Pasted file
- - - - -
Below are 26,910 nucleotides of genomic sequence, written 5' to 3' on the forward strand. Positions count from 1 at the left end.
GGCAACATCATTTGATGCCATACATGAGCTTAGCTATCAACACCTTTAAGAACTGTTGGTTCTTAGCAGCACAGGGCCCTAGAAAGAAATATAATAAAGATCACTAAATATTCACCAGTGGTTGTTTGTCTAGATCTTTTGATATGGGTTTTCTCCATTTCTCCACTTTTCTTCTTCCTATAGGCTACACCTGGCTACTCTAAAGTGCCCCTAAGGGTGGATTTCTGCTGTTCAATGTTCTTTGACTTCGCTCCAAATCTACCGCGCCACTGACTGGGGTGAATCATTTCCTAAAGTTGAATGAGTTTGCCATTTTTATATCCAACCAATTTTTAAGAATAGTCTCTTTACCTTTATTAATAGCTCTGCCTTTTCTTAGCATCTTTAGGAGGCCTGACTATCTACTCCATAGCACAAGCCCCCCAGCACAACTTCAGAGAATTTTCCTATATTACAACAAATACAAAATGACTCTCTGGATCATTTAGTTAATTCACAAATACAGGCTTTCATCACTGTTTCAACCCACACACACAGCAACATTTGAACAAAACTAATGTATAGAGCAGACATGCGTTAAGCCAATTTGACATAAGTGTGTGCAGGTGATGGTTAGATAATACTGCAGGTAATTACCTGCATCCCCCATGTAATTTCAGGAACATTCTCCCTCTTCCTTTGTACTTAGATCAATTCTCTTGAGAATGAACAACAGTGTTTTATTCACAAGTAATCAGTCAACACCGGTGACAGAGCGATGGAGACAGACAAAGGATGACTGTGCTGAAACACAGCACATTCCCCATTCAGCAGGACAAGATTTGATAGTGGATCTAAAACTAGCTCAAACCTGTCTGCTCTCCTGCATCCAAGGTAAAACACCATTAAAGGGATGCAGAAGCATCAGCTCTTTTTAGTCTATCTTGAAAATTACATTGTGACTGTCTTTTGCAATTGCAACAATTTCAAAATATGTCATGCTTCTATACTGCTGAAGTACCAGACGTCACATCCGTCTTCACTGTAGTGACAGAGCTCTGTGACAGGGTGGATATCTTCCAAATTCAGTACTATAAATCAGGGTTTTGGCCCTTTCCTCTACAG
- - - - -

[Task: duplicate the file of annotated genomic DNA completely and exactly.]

Below are 26,910 nucleotides of genomic sequence, written 5' to 3' on the forward strand. Positions count from 1 at the left end.
GGCAACATCATTTGATGCCATACATGAGCTTAGCTATCAACACCTTTAAGAACTGTTGGTTCTTAGCAGCACAGGGCCCTAGAAAGAAATATAATAAAGATCACTAAATATTCACCAGTGGTTGTTTGTCTAGATCTTTTGATATGGGTTTTCTCCATTTCTCCACTTTTCTTCTTCCTATAGGCTACACCTGGCTACTCTAAAGTGCCCCTAAGGGTGGATTTCTGCTGTTCAATGTTCTTTGACTTCGCTCCAAATCTACCGCGCCACTGACTGGGGTGAATCATTTCCTAAAGTTGAATGAGTTTGCCATTTTTATATCCAACCAATTTTTAAGAATAGTCTCTTTACCTTTATTAATAGCTCTGCCTTTTCTTAGCATCTTTAGGAGGCCTGACTATCTACTCCATAGCACAAGCCCCCCAGCACAACTTCAGAGAATTTTCCTATATTACAACAAATACAAAATGACTCTCTGGATCATTTAGTTAATTCACAAATACAGGCTTTCATCACTGTTTCAACCCACACACACAGCAACATTTGAACAAAACTAATGTATAGAGCAGACATGCGTTAAGCCAATTTGACATAAGTGTGTGCAGGTGATGGTTAGATAATACTGCAGGTAATTACCTGCATCCCCCATGTAATTTCAGGAACATTCTCCCTCTTCCTTTGTACTTAGATCAATTCTCTTGAGAATGAACAACAGTGTTTTATTCACAAGTAATCAGTCAACACCGGTGACAGAGCGATGGAGACAGACAAAGGATGACTGTGCTGAAACACAGCACATTCCCCATTCAGCAGGACAAGATTTGATAGTGGATCTAAAACTAGCTCAAACCTGTCTGCTCTCCTGCATCCAAGGTAAAACACCATTAAAGGGATGCAGAAGCATCAGCTCTTTTTAGTCTATCTTGAAAATTACATTGTGACTGTCTTTTGCAATTGCAACAATTTCAAAATATGTCATGCTTCTATACTGCTGAAGTACCAGACGTCACATCCGTCTTCACTGTAGTGACAGAGCTCTGTGACAGGGTGGATATCTTCCAAATTCAGTACTATAAATCAGGGTTTTGGCCCTTTCCTCTACAG